Israel Rejects U.S. Criticism: Planned West Bank Construction Not a New Settlement

Foreign Ministry rejects U.S. harsh statement accusing Netanyahu of breaking commitment by approving new settlement for Amona settlers. Palestinians are real obstacle to peace, not the settlements, says statement.

The Israeli settlement of Shilo in the West Bank.
The Israeli settlement of Shilo in the West Bank. Emil Salman

Verbal clashes between Israel and the U.S. over resettlement plans of the illegal outpost of Amona escalated Wednesday evening, after a Foreign Ministry statement rejected American criticism and claimed that the construction plans approved last week do not constitute the creation of a new settlement.

"The settlements are not the obstacle to peace," said the Foreign Ministry statement.

The Prime Minister's Office did not issue an official response, but Haaretz has learned that the Foreign Ministry statement was worded and approved by Prime Minister Benjamin Netanyahu and his advisers alongside Foreign Ministry staff. 

The 98 housing units approved in Shilo do not constitute a "new settlement," read the statement. "This housing will be built on state land in the existing settlement of Shilo and will not change its municipal boundary or geographic footprint. The units are intended to provide a housing solution for the residents of Amona who must leave their homes in accordance with the demolition order issued by Israel's High Court of Justice."

The Israeli Foreign Ministry statement added that Israel remains committed to the two-state solution, "in which a demilitarized Palestinian state recognizes the Jewish state of Israel."

"The real obstacle to peace is not the settlements – a final status issue that can and must be resolved in negotiations between the parties - but the persistent Palestinian rejection of a Jewish state in any boundaries," said the statement.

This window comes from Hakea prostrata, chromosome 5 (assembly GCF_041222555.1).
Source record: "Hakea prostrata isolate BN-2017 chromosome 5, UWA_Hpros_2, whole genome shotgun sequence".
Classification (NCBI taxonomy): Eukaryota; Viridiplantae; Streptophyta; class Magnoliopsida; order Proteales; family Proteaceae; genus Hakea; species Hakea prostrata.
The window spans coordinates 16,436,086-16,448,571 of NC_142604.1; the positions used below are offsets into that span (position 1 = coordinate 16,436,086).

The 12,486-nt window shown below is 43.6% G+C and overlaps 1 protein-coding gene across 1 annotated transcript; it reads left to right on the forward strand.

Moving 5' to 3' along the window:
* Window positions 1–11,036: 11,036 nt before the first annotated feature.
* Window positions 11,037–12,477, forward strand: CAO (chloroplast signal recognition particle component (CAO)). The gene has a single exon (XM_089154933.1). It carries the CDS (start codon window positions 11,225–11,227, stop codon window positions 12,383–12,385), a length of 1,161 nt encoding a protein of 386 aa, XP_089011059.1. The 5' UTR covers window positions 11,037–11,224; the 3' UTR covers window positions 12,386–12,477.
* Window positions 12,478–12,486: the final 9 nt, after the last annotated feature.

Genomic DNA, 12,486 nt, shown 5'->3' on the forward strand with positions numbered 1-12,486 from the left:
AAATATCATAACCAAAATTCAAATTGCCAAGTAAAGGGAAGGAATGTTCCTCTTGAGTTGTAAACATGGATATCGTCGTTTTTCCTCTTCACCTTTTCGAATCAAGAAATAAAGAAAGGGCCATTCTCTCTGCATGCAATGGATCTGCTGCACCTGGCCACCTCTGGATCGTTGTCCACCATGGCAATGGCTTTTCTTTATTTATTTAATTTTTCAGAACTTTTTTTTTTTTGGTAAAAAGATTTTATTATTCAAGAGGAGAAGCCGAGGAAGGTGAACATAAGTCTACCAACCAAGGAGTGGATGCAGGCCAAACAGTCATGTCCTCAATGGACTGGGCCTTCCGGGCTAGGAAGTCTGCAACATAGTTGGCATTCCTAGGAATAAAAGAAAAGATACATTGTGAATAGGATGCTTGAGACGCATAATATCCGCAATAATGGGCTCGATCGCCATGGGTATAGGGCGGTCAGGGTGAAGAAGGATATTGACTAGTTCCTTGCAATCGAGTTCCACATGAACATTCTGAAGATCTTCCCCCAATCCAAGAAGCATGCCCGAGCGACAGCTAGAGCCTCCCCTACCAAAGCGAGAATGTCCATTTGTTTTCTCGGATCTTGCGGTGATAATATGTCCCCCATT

On Wednesday, the U.S. administration published an unusually harsh statement against a plan to build an alternative settlement for residents of the illegal outpost of Amona.

The statement, signed by Mark Toner, deputy spokesman for the State Department, drew an unusual linkage between the signing of the defense aid agreement with Israel and criticism of settlement building.

Toner stressed that the U.S. views advancement of the plan as a violation of a commitment by Netanyahu's government not to establish any new settlements in the West Bank.

The White House later further escalated the criticism, as Josh Ernest said that the decision constitutes a violation of a commitment undertaken by the Israeli government to the U.S. administration, adding that this isn't how friends behave.

"We had public assurances from the Israeli government that contradict this new announcement – so when you talk about how friends treat each other – this is also a source of concern. There is a lot of disappointment and great concern here at the White House," he said.

The criticism comes against the backdrop of the Civil Administration Planning Commission's decision last Wednesday to approve a plan for the construction of 98 housing units in the new settlement to be established next to the Shvut Rachel settlement.

According to the plan, it will be possible to build up to 300 housing units and an industrial zone. The NRG web site and Channel 2 were the first to publish the decision. The new settlement, which settlers say is only a neighborhood of the existing settlement of Shvut Rachel, can provide housing for residents of the illegal outposts of Amona, who are expected to be evicted by the end of December.

A senior U.S. official said that the White House boiled with anger at the advancement of the plan and even more at the timing of the decision – just a week after the signing of the military aid agreement by which the U.S. will give Israel $38 billion for a decade, and the day of the death of former president Shimon Peres, whose funeral was attended by President Barack Obama.

A large part of American anger was due to the administration seeing the step as a violation of a commitment Netanyahu gave Obama in 2009 that Israel would not build any new settlements. In his speech at Bar-Ilan that year, Netanyahu said he agreed to the establishment of a Palestinian state and added: "The territorial issues will be discussed in a permanent agreement. Till then we have no intention to build new settlements or set aside land for new settlements."